The Art of Wine: Meet Boutique Winemaker Zhang Jing

“Wine is a fluid art, a philosophy,” says Zhang Jing, co-founder and winemaker of Helan Qingxue Vineyard, a boutique winery that won International Wine of the Year in the Decanter World Wine Awards in 2011. “Some wines have soul. You can feel it. Over the years, I realized winemaking is more art than technique. So, I decided to become a wine artist, not a wine technician.”
Jing is influencing the Chinese wine industry from her small vineyard in the “Bordeaux of the East,” a region at the eastern foothills of the snow-capped Helan Mountain in China’s Ningxia province. Once a desert, the area has transformed into a sea of grapevines over the past decade.

What’s more impressive, in 2011, with only six years in the business, she managed to produce a wine that brought home the prestigious international trophy without the help of a foreign consultant.

Chinese Ink Painting of Helan Qingxue Vineyard

Chinese Ink Painting of Helan Qingxue Vineyard

For Jing, it’s all about artistry and quality. And respect for the grape. “It is faith,” she says. “In 1949, Chinese experts had already identified Ningxia as a premium wine region. They believed China was able to produce world-class wines.”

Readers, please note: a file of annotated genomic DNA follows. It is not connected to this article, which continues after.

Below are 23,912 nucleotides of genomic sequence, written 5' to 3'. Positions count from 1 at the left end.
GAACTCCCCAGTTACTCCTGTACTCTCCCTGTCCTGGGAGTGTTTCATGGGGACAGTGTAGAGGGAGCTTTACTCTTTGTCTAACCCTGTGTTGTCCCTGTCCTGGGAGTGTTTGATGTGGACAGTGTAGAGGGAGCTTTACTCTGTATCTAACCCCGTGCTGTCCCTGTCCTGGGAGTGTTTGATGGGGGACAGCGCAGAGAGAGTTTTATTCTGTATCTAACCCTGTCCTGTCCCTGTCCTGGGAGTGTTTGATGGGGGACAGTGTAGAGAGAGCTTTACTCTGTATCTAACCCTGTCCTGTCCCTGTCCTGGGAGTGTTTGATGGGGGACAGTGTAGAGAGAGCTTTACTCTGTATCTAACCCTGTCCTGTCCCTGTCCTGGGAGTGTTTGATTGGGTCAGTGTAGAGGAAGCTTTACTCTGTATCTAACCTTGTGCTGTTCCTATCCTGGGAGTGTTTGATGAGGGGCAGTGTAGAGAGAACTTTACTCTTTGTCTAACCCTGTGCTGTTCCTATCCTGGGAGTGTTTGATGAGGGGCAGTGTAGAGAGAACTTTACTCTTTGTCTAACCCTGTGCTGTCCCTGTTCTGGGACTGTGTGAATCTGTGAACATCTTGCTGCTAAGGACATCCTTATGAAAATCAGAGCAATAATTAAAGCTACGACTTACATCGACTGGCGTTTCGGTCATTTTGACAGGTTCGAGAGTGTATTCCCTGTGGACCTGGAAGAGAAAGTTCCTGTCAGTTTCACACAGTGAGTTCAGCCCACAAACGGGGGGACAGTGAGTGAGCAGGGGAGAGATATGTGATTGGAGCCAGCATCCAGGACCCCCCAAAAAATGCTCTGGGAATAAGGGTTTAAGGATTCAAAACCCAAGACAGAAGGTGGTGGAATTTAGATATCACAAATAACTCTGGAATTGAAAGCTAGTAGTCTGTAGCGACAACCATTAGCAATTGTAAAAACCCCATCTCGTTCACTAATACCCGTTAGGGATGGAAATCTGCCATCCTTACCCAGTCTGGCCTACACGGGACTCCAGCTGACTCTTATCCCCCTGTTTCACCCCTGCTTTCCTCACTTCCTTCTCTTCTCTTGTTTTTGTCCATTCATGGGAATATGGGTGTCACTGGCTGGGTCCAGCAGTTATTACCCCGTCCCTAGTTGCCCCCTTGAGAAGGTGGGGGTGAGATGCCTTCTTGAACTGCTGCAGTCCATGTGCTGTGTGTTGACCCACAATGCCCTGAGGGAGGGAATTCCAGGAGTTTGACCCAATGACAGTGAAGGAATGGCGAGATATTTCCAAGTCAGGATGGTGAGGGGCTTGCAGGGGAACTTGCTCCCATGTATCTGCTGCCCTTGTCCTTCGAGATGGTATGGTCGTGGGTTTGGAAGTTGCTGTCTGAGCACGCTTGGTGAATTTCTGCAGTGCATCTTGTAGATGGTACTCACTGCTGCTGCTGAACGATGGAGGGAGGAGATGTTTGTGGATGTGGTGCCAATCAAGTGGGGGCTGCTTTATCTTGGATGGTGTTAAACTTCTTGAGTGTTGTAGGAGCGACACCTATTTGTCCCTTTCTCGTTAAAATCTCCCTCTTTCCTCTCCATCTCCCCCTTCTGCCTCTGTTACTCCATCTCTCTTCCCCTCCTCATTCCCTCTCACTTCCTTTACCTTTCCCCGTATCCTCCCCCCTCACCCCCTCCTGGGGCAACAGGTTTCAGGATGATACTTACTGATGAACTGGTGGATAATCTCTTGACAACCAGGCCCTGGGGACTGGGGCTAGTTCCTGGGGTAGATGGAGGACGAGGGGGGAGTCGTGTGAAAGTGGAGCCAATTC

In 2011, by winning the highest award ever won by a Chinese winery with her Jia Bei Lan Grand Reserve 2009, Jing proved them right. Apart from her obvious talent, she credits her success to her mentor Li Demei, wine expert and columnist for DecanterChina.com, as well as the Old World winemakers who inspired her.

Jing recalls the retired French wine experts who helped local winemakers and how they would experiment with tastes. She remembers how, while on a trip to Gaja Winery in Italy, the Italian grandfathers shared their philosophy that wine is a “living thing,” and they discussed how bees and butterflies add to the health of the vines.

Jia Bei Lan Reserve 2014

Enjoy a bottle of Jia Bei Lan Reserve 2014

Today, China has become one of the world’s biggest wine markets as well as producers. But, while the majority of Chinese wineries were focusing on technical precision and mass production, Helan Qingxue, plus a handful of other boutique wineries, were instead becoming involved in the true spirit of winemaking, from mimicking classic Bordeaux to exploring new varieties and native grapes.

Jia Bei Lan Baby Feet Pinot Noir 2015 is a fine example of this movement. This not-for-sale vintage, originally made to celebrate the birth of Jing’s daughter, was discovered by renowned wine critic Jancis Robinson and later listed in The World Atlas of Wine, 7th Edition. Ever since, Baby Feet has become known for its experimentation with new blends.

Thanks to winemakers like Zhang Jing, a collection of Chinese boutique wines has left a mark on the international stage. She looks forward to the day when Chinese wines will be featured on wine lists around the globe, especially her own label: Jia Bei Lan.

Apart from those made by Helan Qingxue, some other Chinese vintages worth a toast are by Kanaan Winery, Martin Winery, Chateau Rongzi, Grace Vineyard and Tiansai Vineyards. Cheers!

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